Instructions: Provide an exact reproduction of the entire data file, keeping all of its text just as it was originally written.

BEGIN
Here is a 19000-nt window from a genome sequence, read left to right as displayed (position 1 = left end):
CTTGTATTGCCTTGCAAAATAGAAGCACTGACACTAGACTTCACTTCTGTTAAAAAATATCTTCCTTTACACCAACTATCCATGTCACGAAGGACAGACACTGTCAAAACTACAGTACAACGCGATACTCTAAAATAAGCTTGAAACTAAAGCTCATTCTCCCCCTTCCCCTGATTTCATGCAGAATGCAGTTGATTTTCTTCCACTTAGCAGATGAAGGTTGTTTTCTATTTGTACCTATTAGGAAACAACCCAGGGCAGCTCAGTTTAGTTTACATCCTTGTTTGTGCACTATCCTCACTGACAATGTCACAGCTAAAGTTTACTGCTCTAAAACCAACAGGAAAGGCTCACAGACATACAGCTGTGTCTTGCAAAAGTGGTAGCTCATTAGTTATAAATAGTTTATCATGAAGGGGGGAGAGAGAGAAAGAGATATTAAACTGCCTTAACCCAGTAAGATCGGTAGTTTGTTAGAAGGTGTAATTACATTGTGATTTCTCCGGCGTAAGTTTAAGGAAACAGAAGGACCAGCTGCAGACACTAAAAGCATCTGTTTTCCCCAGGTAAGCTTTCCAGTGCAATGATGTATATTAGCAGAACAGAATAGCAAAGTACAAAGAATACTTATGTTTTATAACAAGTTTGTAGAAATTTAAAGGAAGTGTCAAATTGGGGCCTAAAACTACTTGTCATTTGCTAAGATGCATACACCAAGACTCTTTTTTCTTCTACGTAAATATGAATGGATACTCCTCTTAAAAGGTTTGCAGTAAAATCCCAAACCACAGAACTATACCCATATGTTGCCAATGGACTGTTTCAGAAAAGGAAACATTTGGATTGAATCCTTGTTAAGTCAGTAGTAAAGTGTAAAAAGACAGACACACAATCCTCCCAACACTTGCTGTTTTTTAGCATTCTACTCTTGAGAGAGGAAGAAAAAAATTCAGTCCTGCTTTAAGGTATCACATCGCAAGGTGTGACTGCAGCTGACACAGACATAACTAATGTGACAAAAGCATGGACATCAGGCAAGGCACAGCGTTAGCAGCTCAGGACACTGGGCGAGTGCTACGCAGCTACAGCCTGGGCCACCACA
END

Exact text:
Here is a 19000-nt window from a genome sequence, read left to right as displayed (position 1 = left end):
CTTGTATTGCCTTGCAAAATAGAAGCACTGACACTAGACTTCACTTCTGTTAAAAAATATCTTCCTTTACACCAACTATCCATGTCACGAAGGACAGACACTGTCAAAACTACAGTACAACGCGATACTCTAAAATAAGCTTGAAACTAAAGCTCATTCTCCCCCTTCCCCTGATTTCATGCAGAATGCAGTTGATTTTCTTCCACTTAGCAGATGAAGGTTGTTTTCTATTTGTACCTATTAGGAAACAACCCAGGGCAGCTCAGTTTAGTTTACATCCTTGTTTGTGCACTATCCTCACTGACAATGTCACAGCTAAAGTTTACTGCTCTAAAACCAACAGGAAAGGCTCACAGACATACAGCTGTGTCTTGCAAAAGTGGTAGCTCATTAGTTATAAATAGTTTATCATGAAGGGGGGAGAGAGAGAAAGAGATATTAAACTGCCTTAACCCAGTAAGATCGGTAGTTTGTTAGAAGGTGTAATTACATTGTGATTTCTCCGGCGTAAGTTTAAGGAAACAGAAGGACCAGCTGCAGACACTAAAAGCATCTGTTTTCCCCAGGTAAGCTTTCCAGTGCAATGATGTATATTAGCAGAACAGAATAGCAAAGTACAAAGAATACTTATGTTTTATAACAAGTTTGTAGAAATTTAAAGGAAGTGTCAAATTGGGGCCTAAAACTACTTGTCATTTGCTAAGATGCATACACCAAGACTCTTTTTTCTTCTACGTAAATATGAATGGATACTCCTCTTAAAAGGTTTGCAGTAAAATCCCAAACCACAGAACTATACCCATATGTTGCCAATGGACTGTTTCAGAAAAGGAAACATTTGGATTGAATCCTTGTTAAGTCAGTAGTAAAGTGTAAAAAGACAGACACACAATCCTCCCAACACTTGCTGTTTTTTAGCATTCTACTCTTGAGAGAGGAAGAAAAAAATTCAGTCCTGCTTTAAGGTATCACATCGCAAGGTGTGACTGCAGCTGACACAGACATAACTAATGTGACAAAAGCATGGACATCAGGCAAGGCACAGCGTTAGCAGCTCAGGACACTGGGCGAGTGCTACGCAGCTACAGCCTGGGCCACCACA